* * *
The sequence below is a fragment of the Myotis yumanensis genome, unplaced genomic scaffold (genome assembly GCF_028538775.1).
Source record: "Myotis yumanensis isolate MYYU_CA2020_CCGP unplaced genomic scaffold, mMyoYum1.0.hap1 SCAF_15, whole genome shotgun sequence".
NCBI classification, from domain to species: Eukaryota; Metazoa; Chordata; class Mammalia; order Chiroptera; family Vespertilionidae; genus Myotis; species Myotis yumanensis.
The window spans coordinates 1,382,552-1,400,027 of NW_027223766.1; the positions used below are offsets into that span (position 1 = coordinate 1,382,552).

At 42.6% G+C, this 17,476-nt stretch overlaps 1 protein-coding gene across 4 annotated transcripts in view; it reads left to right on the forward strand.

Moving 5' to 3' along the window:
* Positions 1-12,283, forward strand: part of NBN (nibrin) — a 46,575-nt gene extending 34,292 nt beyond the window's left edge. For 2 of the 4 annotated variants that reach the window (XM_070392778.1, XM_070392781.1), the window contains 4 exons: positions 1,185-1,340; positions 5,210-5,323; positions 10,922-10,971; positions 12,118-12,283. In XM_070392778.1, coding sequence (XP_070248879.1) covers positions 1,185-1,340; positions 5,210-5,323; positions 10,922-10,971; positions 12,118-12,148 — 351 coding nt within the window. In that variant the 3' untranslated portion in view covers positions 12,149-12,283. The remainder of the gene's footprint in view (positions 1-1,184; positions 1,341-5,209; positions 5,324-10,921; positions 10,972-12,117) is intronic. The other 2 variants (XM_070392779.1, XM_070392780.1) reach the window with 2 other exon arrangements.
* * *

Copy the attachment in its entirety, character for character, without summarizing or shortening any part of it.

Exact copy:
The sequence below is a fragment of the Myotis yumanensis genome, unplaced genomic scaffold (genome assembly GCF_028538775.1).
Source record: "Myotis yumanensis isolate MYYU_CA2020_CCGP unplaced genomic scaffold, mMyoYum1.0.hap1 SCAF_15, whole genome shotgun sequence".
NCBI classification, from domain to species: Eukaryota; Metazoa; Chordata; class Mammalia; order Chiroptera; family Vespertilionidae; genus Myotis; species Myotis yumanensis.
The window spans coordinates 1,382,552-1,400,027 of NW_027223766.1; the positions used below are offsets into that span (position 1 = coordinate 1,382,552).

At 42.6% G+C, this 17,476-nt stretch overlaps 1 protein-coding gene across 4 annotated transcripts in view; it reads left to right on the forward strand.

Moving 5' to 3' along the window:
* Positions 1-12,283, forward strand: part of NBN (nibrin) — a 46,575-nt gene extending 34,292 nt beyond the window's left edge. For 2 of the 4 annotated variants that reach the window (XM_070392778.1, XM_070392781.1), the window contains 4 exons: positions 1,185-1,340; positions 5,210-5,323; positions 10,922-10,971; positions 12,118-12,283. In XM_070392778.1, coding sequence (XP_070248879.1) covers positions 1,185-1,340; positions 5,210-5,323; positions 10,922-10,971; positions 12,118-12,148 — 351 coding nt within the window. In that variant the 3' untranslated portion in view covers positions 12,149-12,283. The remainder of the gene's footprint in view (positions 1-1,184; positions 1,341-5,209; positions 5,324-10,921; positions 10,972-12,117) is intronic. The other 2 variants (XM_070392779.1, XM_070392780.1) reach the window with 2 other exon arrangements.